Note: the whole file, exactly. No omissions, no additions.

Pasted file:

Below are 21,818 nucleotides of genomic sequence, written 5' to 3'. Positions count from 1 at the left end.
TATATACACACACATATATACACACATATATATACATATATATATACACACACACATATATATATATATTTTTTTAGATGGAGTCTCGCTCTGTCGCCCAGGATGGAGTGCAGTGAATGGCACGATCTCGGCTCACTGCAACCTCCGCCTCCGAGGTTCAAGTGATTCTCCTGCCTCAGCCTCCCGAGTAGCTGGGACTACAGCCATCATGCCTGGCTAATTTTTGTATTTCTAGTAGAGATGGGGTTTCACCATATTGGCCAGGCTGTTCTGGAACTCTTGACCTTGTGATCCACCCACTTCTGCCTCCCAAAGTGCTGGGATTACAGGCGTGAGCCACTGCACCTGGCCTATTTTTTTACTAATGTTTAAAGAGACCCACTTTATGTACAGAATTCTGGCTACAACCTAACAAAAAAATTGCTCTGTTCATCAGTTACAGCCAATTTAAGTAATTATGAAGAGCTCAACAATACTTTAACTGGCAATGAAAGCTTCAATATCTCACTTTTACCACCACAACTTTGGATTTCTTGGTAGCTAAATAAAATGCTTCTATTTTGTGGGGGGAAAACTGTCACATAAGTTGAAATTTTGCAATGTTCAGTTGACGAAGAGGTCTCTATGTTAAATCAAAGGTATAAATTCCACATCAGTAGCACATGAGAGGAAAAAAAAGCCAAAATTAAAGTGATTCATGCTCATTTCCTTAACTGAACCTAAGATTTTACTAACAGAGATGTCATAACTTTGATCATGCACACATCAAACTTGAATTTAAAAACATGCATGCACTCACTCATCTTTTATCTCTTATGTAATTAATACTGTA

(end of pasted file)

Below are 21,818 nucleotides of genomic sequence, written 5' to 3'. Positions count from 1 at the left end.
TATATACACACACATATATACACACATATATATACATATATATATACACACACACATATATATATATATTTTTTTAGATGGAGTCTCGCTCTGTCGCCCAGGATGGAGTGCAGTGAATGGCACGATCTCGGCTCACTGCAACCTCCGCCTCCGAGGTTCAAGTGATTCTCCTGCCTCAGCCTCCCGAGTAGCTGGGACTACAGCCATCATGCCTGGCTAATTTTTGTATTTCTAGTAGAGATGGGGTTTCACCATATTGGCCAGGCTGTTCTGGAACTCTTGACCTTGTGATCCACCCACTTCTGCCTCCCAAAGTGCTGGGATTACAGGCGTGAGCCACTGCACCTGGCCTATTTTTTTACTAATGTTTAAAGAGACCCACTTTATGTACAGAATTCTGGCTACAACCTAACAAAAAAATTGCTCTGTTCATCAGTTACAGCCAATTTAAGTAATTATGAAGAGCTCAACAATACTTTAACTGGCAATGAAAGCTTCAATATCTCACTTTTACCACCACAACTTTGGATTTCTTGGTAGCTAAATAAAATGCTTCTATTTTGTGGGGGGAAAACTGTCACATAAGTTGAAATTTTGCAATGTTCAGTTGACGAAGAGGTCTCTATGTTAAATCAAAGGTATAAATTCCACATCAGTAGCACATGAGAGGAAAAAAAAGCCAAAATTAAAGTGATTCATGCTCATTTCCTTAACTGAACCTAAGATTTTACTAACAGAGATGTCATAACTTTGATCATGCACACATCAAACTTGAATTTAAAAACATGCATGCACTCACTCATCTTTTATCTCTTATGTAATTAATACTGTA